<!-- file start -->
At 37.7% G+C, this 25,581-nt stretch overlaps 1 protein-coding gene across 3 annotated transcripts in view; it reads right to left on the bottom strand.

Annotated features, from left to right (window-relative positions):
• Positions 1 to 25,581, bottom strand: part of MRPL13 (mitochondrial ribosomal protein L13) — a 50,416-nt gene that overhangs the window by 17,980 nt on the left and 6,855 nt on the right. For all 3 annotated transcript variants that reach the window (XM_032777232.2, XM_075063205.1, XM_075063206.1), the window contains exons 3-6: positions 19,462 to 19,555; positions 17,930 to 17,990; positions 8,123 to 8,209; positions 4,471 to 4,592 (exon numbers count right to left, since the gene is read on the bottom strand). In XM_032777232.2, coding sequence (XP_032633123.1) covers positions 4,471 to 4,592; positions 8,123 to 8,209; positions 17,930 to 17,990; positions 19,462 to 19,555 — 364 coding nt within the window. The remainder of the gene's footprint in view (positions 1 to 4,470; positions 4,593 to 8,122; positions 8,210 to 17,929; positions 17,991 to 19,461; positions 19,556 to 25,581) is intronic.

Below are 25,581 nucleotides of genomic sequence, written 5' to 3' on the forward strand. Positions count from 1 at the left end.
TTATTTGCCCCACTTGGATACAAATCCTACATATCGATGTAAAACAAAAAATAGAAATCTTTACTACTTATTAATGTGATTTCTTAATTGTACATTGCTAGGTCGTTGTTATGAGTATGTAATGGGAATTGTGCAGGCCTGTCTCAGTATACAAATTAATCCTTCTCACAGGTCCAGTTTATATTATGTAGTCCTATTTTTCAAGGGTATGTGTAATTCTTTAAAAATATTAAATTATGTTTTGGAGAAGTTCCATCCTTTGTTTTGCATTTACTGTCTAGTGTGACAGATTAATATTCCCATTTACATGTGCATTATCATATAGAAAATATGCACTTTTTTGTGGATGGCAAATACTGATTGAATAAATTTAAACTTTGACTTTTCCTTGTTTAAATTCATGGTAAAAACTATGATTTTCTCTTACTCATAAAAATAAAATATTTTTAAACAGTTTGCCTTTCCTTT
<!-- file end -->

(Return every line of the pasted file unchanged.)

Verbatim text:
At 37.7% G+C, this 25,581-nt stretch overlaps 1 protein-coding gene across 3 annotated transcripts in view; it reads right to left on the bottom strand.

Annotated features, from left to right (window-relative positions):
• Positions 1 to 25,581, bottom strand: part of MRPL13 (mitochondrial ribosomal protein L13) — a 50,416-nt gene that overhangs the window by 17,980 nt on the left and 6,855 nt on the right. For all 3 annotated transcript variants that reach the window (XM_032777232.2, XM_075063205.1, XM_075063206.1), the window contains exons 3-6: positions 19,462 to 19,555; positions 17,930 to 17,990; positions 8,123 to 8,209; positions 4,471 to 4,592 (exon numbers count right to left, since the gene is read on the bottom strand). In XM_032777232.2, coding sequence (XP_032633123.1) covers positions 4,471 to 4,592; positions 8,123 to 8,209; positions 17,930 to 17,990; positions 19,462 to 19,555 — 364 coding nt within the window. The remainder of the gene's footprint in view (positions 1 to 4,470; positions 4,593 to 8,122; positions 8,210 to 17,929; positions 17,991 to 19,461; positions 19,556 to 25,581) is intronic.

Below are 25,581 nucleotides of genomic sequence, written 5' to 3' on the forward strand. Positions count from 1 at the left end.
TTATTTGCCCCACTTGGATACAAATCCTACATATCGATGTAAAACAAAAAATAGAAATCTTTACTACTTATTAATGTGATTTCTTAATTGTACATTGCTAGGTCGTTGTTATGAGTATGTAATGGGAATTGTGCAGGCCTGTCTCAGTATACAAATTAATCCTTCTCACAGGTCCAGTTTATATTATGTAGTCCTATTTTTCAAGGGTATGTGTAATTCTTTAAAAATATTAAATTATGTTTTGGAGAAGTTCCATCCTTTGTTTTGCATTTACTGTCTAGTGTGACAGATTAATATTCCCATTTACATGTGCATTATCATATAGAAAATATGCACTTTTTTGTGGATGGCAAATACTGATTGAATAAATTTAAACTTTGACTTTTCCTTGTTTAAATTCATGGTAAAAACTATGATTTTCTCTTACTCATAAAAATAAAATATTTTTAAACAGTTTGCCTTTCCTTT